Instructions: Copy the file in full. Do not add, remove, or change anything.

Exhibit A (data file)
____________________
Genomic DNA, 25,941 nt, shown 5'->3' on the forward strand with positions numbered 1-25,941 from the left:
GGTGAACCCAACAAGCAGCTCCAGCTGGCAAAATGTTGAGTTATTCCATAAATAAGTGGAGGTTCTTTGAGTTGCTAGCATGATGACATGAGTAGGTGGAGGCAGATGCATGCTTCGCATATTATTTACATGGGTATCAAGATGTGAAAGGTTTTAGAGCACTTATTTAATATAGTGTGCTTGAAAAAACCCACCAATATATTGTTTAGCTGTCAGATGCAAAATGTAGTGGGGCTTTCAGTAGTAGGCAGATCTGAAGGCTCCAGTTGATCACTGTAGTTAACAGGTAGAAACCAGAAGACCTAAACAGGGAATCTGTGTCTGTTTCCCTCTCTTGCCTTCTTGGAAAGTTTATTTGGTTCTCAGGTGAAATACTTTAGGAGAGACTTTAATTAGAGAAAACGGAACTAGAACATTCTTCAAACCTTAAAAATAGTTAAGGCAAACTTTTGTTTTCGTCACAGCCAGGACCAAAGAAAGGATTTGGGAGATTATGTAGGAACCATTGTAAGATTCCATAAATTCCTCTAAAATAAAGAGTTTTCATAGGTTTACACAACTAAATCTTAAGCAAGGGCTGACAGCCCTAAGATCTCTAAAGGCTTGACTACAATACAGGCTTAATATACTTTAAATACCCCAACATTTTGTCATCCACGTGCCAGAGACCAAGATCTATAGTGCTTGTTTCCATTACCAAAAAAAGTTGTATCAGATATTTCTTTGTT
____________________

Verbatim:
Genomic DNA, 25,941 nt, shown 5'->3' on the forward strand with positions numbered 1-25,941 from the left:
GGTGAACCCAACAAGCAGCTCCAGCTGGCAAAATGTTGAGTTATTCCATAAATAAGTGGAGGTTCTTTGAGTTGCTAGCATGATGACATGAGTAGGTGGAGGCAGATGCATGCTTCGCATATTATTTACATGGGTATCAAGATGTGAAAGGTTTTAGAGCACTTATTTAATATAGTGTGCTTGAAAAAACCCACCAATATATTGTTTAGCTGTCAGATGCAAAATGTAGTGGGGCTTTCAGTAGTAGGCAGATCTGAAGGCTCCAGTTGATCACTGTAGTTAACAGGTAGAAACCAGAAGACCTAAACAGGGAATCTGTGTCTGTTTCCCTCTCTTGCCTTCTTGGAAAGTTTATTTGGTTCTCAGGTGAAATACTTTAGGAGAGACTTTAATTAGAGAAAACGGAACTAGAACATTCTTCAAACCTTAAAAATAGTTAAGGCAAACTTTTGTTTTCGTCACAGCCAGGACCAAAGAAAGGATTTGGGAGATTATGTAGGAACCATTGTAAGATTCCATAAATTCCTCTAAAATAAAGAGTTTTCATAGGTTTACACAACTAAATCTTAAGCAAGGGCTGACAGCCCTAAGATCTCTAAAGGCTTGACTACAATACAGGCTTAATATACTTTAAATACCCCAACATTTTGTCATCCACGTGCCAGAGACCAAGATCTATAGTGCTTGTTTCCATTACCAAAAAAAGTTGTATCAGATATTTCTTTGTT